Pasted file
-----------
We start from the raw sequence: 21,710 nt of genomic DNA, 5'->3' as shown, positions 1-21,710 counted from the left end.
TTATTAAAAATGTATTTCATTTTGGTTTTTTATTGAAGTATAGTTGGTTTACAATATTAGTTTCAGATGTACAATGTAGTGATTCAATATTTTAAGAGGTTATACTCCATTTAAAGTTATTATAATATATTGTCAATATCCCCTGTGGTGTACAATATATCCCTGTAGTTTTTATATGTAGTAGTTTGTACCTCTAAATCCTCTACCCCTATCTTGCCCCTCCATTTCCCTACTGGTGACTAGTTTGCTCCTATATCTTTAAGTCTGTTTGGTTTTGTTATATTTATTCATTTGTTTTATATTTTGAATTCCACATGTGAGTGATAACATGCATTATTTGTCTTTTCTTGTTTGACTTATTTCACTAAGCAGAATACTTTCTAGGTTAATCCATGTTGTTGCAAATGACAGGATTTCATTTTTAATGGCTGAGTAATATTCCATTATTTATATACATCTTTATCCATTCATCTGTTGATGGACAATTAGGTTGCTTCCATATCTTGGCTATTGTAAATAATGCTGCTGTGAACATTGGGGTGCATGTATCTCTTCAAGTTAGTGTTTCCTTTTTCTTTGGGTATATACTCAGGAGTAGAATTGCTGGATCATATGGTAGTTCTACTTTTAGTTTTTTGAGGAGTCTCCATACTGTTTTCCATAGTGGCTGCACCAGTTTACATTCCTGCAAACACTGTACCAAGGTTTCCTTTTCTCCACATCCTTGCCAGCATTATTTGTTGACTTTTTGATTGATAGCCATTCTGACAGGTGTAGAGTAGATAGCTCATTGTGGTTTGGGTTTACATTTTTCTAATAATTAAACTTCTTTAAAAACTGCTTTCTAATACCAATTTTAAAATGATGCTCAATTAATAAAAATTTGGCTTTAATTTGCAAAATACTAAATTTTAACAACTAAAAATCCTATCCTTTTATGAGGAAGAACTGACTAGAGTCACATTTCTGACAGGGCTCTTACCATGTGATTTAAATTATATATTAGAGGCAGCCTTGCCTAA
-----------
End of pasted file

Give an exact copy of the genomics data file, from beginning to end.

We start from the raw sequence: 21,710 nt of genomic DNA, 5'->3' as shown, positions 1-21,710 counted from the left end.
TTATTAAAAATGTATTTCATTTTGGTTTTTTATTGAAGTATAGTTGGTTTACAATATTAGTTTCAGATGTACAATGTAGTGATTCAATATTTTAAGAGGTTATACTCCATTTAAAGTTATTATAATATATTGTCAATATCCCCTGTGGTGTACAATATATCCCTGTAGTTTTTATATGTAGTAGTTTGTACCTCTAAATCCTCTACCCCTATCTTGCCCCTCCATTTCCCTACTGGTGACTAGTTTGCTCCTATATCTTTAAGTCTGTTTGGTTTTGTTATATTTATTCATTTGTTTTATATTTTGAATTCCACATGTGAGTGATAACATGCATTATTTGTCTTTTCTTGTTTGACTTATTTCACTAAGCAGAATACTTTCTAGGTTAATCCATGTTGTTGCAAATGACAGGATTTCATTTTTAATGGCTGAGTAATATTCCATTATTTATATACATCTTTATCCATTCATCTGTTGATGGACAATTAGGTTGCTTCCATATCTTGGCTATTGTAAATAATGCTGCTGTGAACATTGGGGTGCATGTATCTCTTCAAGTTAGTGTTTCCTTTTTCTTTGGGTATATACTCAGGAGTAGAATTGCTGGATCATATGGTAGTTCTACTTTTAGTTTTTTGAGGAGTCTCCATACTGTTTTCCATAGTGGCTGCACCAGTTTACATTCCTGCAAACACTGTACCAAGGTTTCCTTTTCTCCACATCCTTGCCAGCATTATTTGTTGACTTTTTGATTGATAGCCATTCTGACAGGTGTAGAGTAGATAGCTCATTGTGGTTTGGGTTTACATTTTTCTAATAATTAAACTTCTTTAAAAACTGCTTTCTAATACCAATTTTAAAATGATGCTCAATTAATAAAAATTTGGCTTTAATTTGCAAAATACTAAATTTTAACAACTAAAAATCCTATCCTTTTATGAGGAAGAACTGACTAGAGTCACATTTCTGACAGGGCTCTTACCATGTGATTTAAATTATATATTAGAGGCAGCCTTGCCTAA